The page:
As we come to the close of Philippians, Paul gives this final encouragement.
“Not that I seek the gift, but I seek the fruit that increases to your credit. I have received full payment, and more. I am well supplied, having received from Epaphroditus the gifts you sent, a fragrant offering, a sacrifice acceptable and pleasing to God.”
As 21st century Americans, most of us have not struggled with not finding food for our next meal or not knowing where we’ll stay tomorrow night. We think it’s difficult when we open up the refrigerator and have to put various kinds of food together to make something “edible.” We grumble when the microwave goes out, and we have to eat our food cold, or when the beautiful homes we live in are cold on those frosty mornings. However, many don’t have the luxuries we enjoy. Around the world, people are struggling just to survive. And this was also true in 1st century Rome.
Have you ever seen a dance execute an unimaginably difficult maneuver or seen a musician perform a difficult piece of music perfectly? Or maybe you watch sports and are always amazed how the professional players are able to get the ball across the field. No matter what you’re into—art, music, sports, or dance—there are people in those fields who can do everything perfectly. Why? Because they have practiced their craft for hours and pursued excellence and perfection in their chosen vocation.
These individuals garner our awe, and rightly so for they have devoted their lives to being the best. They become our heroes and we look up to them. But why do we lift these people up as heroes when their pursuits have been of things that are fleeting and temporary? Why do we strive for excellence and perfection in things like art, music, dance, and sports when at the end of the day these things have no eternal value?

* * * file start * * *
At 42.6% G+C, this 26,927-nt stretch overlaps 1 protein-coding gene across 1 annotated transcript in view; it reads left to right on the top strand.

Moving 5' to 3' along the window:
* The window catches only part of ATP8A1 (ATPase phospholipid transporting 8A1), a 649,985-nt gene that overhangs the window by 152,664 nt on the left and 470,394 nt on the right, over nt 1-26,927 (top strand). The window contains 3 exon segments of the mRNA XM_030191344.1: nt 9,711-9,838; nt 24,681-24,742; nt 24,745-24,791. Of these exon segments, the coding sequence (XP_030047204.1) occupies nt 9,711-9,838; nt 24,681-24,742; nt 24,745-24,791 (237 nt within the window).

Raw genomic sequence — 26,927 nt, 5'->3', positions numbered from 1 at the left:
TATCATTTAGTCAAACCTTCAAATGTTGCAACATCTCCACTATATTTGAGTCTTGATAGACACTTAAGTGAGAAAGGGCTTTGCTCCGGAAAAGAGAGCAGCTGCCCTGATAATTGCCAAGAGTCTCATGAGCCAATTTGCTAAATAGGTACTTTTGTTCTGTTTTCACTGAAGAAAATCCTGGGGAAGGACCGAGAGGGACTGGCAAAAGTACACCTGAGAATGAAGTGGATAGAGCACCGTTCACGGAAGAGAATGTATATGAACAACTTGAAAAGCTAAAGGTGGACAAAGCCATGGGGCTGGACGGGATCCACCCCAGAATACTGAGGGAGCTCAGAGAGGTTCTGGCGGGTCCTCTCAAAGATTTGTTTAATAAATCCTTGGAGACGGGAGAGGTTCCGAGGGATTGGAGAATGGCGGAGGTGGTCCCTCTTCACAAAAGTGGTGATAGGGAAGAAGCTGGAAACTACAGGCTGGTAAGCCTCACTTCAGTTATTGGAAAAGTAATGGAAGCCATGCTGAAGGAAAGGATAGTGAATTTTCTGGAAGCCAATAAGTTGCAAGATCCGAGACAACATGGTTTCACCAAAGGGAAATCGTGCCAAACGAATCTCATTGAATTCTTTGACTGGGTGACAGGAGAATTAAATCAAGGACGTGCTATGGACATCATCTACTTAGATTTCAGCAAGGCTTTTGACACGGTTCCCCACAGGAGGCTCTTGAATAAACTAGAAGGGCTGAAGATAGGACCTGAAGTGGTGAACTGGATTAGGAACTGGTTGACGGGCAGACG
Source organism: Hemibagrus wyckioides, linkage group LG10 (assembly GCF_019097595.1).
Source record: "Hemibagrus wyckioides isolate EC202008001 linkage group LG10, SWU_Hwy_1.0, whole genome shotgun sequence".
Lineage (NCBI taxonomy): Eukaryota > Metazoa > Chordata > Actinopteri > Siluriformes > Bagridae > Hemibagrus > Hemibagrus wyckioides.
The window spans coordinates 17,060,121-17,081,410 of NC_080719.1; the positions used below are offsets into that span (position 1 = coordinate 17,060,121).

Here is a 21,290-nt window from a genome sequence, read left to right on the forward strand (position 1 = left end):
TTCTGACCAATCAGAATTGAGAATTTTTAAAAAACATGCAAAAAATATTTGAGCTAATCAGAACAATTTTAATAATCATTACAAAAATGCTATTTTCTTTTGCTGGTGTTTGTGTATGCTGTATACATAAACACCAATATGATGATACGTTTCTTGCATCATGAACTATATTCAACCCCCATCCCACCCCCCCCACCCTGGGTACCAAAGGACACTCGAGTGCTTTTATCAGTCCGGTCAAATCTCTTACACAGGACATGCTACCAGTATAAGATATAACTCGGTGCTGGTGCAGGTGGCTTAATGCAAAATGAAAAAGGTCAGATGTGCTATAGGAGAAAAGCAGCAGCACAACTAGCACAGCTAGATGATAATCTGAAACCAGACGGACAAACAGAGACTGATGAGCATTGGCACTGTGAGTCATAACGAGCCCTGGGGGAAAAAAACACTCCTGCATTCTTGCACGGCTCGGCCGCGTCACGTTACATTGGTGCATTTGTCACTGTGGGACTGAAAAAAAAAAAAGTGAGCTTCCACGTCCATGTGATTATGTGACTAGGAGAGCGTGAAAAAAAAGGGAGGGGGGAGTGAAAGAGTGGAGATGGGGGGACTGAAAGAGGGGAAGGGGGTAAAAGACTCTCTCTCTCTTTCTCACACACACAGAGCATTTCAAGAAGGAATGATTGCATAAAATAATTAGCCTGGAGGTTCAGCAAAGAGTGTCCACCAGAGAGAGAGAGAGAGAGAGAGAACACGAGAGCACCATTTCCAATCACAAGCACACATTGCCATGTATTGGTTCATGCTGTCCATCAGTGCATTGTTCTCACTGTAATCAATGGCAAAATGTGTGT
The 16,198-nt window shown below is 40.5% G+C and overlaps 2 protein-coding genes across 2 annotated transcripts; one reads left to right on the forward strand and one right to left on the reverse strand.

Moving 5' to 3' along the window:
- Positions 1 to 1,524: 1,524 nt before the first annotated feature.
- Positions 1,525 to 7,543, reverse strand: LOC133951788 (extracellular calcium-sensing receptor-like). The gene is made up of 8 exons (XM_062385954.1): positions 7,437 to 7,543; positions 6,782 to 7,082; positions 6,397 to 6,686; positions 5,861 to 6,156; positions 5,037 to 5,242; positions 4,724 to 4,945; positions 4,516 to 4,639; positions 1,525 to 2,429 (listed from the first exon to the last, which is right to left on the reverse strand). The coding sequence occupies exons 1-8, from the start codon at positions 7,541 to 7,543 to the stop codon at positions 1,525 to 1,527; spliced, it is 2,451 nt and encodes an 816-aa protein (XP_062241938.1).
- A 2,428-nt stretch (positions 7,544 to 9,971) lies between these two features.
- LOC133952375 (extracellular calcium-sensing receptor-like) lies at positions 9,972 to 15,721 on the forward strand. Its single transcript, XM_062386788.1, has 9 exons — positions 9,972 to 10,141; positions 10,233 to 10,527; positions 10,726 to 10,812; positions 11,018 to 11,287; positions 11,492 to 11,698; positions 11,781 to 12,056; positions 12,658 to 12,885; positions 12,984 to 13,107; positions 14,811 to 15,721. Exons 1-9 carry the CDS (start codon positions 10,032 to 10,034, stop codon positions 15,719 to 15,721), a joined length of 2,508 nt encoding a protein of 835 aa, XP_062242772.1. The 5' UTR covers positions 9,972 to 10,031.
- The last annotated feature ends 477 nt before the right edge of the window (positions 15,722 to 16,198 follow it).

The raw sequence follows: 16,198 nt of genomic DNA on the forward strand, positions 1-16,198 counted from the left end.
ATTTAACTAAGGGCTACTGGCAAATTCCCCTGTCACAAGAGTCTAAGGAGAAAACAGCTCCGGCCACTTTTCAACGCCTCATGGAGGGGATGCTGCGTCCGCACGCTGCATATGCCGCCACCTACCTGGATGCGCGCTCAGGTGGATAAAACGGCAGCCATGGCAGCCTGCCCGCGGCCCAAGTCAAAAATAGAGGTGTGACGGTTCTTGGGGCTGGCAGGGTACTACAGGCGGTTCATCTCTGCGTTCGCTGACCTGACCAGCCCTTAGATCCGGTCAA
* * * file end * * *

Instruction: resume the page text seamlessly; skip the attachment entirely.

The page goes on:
Do you remember our key theme for Philippians? Joy. More specifically, joy that is irrepressible. While we have not done too much studying of joy specifically, we have looked at a lot of things that help us grow in joy, and also things that can suppress it. For example, strife suppresses joy. It’s hard to be joyful when we’re fighting with someone. On the other hand, having our minds set on eternity and our citizenship in heaven fills our hearts with abundant joy.
Joy cannot coexist in our lives if we’re harboring anger or bitterness. Therefore, throughout our day, we must choose joy over anger, joy over discouragement, joy over bitterness, joy over hurt, joy over depression, and the list goes on. But the one thing that we’re going to study today is that joy cannot exist with anxiety.
Have you ever said something and then regretted it? Or maybe you said a whole string of words and had an ongoing argument with someone that should never have happened. At some point or other, we’ll stick our foot in our mouth and say something we regret or get in an argument with someone over something unimportant.
Sound like something you can relate to?
Remember back to a couple of weeks ago when we talked about “Citizen Behavior?” We discovered that for the Philippians, citizenship was a prized possession and something they were gifted with. However, they were not only citizens of the prestigious Roman Empire, but were also citizens of heaven.
As Paul writes:
“But our citizenship is in heaven, and from it we await a Savior, the Lord Jesus Christ,
who will transform our lowly body to be like his glorious body, by the power that enables him
even to subject all things to himself. Therefore, my brothers, whom I love and long for,
my joy and crown, stand firm thus in the Lord, my beloved.”
Have you heard this saying? “Imitation is the highest form of flattery.” While it may be true in most cases, imitation in the Christian life is not mere flattery. It’s necessary for survival.
God never intended us to live alone. We were created for community and fellowship with other people. Therefore, our spiritual walk also needs the fellowship and community of other believers. We can’t do it alone.